engineers): refusing to listen to designers or technicians, refusing to
say they don't know, refusing to get help.  However, a lot of them
change companies and track into management--the Dilbert Principle at
work?  

Experience and problem solving coupled with technical training is what
makes an engineer.... just technical training is either an application
technician or a scientist.  I do agree too many people of all
nationalities consider their many degrees an automatic indicator of
their relative skill and worth in the real world, but it's hardly a
"foreign engineer" issue.

My only beef with foreign engineers is 1)do they have sufficient
language skills to do the job safely (which would be an issue for an
American working overseas, too), and 2)is there adequate supervision of
the job to ensure the letter AND SPIRIT of the registration laws are met
(hence my reticence to send it out of my shop, let alone out of country.)

However, a foreign trained or foreign born engineer is no better or
worse than a US born one.  It's what that person does and how they do it
that makes the difference.


> This by reason of pointing out that I am not attributing the problem to being
> foreign-born, but to the copping of an attitude, which I believe is cultural in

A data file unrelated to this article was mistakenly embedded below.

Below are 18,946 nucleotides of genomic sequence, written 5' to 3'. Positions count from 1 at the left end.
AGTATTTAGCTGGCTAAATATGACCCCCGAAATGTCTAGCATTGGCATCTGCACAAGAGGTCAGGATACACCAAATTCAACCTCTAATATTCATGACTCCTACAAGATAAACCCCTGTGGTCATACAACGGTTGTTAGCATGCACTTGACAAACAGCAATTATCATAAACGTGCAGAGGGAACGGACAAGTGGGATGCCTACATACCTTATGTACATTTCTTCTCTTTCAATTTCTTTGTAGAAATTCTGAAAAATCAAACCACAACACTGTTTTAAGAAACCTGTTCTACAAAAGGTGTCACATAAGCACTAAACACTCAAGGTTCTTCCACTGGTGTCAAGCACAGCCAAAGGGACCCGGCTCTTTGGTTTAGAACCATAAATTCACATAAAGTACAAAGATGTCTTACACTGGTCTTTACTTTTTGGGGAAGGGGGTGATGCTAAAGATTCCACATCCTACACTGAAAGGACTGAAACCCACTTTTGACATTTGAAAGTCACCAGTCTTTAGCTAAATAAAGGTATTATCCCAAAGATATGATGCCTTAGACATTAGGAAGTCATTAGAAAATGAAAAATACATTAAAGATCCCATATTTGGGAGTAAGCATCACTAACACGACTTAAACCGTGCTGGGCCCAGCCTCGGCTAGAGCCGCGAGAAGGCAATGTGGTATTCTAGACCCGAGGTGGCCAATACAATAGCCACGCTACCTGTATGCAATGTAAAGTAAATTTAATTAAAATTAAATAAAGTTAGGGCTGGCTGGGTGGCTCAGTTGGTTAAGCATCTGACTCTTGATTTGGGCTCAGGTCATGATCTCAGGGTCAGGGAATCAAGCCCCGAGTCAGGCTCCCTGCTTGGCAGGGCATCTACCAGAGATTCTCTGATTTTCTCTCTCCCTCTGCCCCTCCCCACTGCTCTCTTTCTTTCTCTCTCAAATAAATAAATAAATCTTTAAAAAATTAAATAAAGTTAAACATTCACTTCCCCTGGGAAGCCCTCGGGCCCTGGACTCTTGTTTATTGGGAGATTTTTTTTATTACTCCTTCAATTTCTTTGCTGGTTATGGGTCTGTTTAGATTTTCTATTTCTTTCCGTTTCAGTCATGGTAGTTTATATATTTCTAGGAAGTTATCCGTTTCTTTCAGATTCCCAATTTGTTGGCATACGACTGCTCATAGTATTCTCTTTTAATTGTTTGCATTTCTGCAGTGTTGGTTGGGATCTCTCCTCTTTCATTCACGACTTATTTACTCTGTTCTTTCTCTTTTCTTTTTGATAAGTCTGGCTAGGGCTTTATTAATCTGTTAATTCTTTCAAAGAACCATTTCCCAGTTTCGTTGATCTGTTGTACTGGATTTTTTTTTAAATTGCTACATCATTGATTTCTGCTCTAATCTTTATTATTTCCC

> many of the societies I mentioned earlier, and "market-driven" (to coin a
> phrase) in many new graduates here in the states whatever their cultural origin.
> 

I completely agree.  And I retract my previous comment about your
grumpiness, Bill...I just kept getting these one-line ascerbic comments
that didn't say much.  Good points on this one.


> Peter McCormack wrote:
> >
> > Bill
> > I am a non US born engineer.....spending a long time doing the
> > 'grunt work' in the trenches.........In Australia...and I assume other
> > 1st world ex british 'colonies'....when you get your first job..you are
> > treated as a interin..and told.'You may have a degree...but you
> > know sh*t, and now your going to learn...fast...' and experience is
> > the main goal of most young engineers need to remember.

I'm also foreign born (Germany--of US parents), and I'm illiterate in 4
languages, English being two of them.  Its hard to maintain a
perspective what it's like to live and work in other countries,
including the UK, but here in the US is we can easily avoid contact with
other countries and their priorities.  People in other countries often
have little comprehension how large our country is and how little we
have to deal with other countries unless we actively decide to do
so....and its mistaken for arrogance.  There are differences about
working here rather than elsewhere, but that's true of any country.  A
foreign engineer can overcome these differences and many have.  Being a
"foreign engineer" shouldn't be a disqualifier...but you shouldn't be
viewed as a "racist" or "xenophobe" or any other aspersion just because
you question that person's qualifications as long as you DO evaluate
those qualifications and actively make a determination instead of
saying, "nope--foreign."

Bart Kemper, PE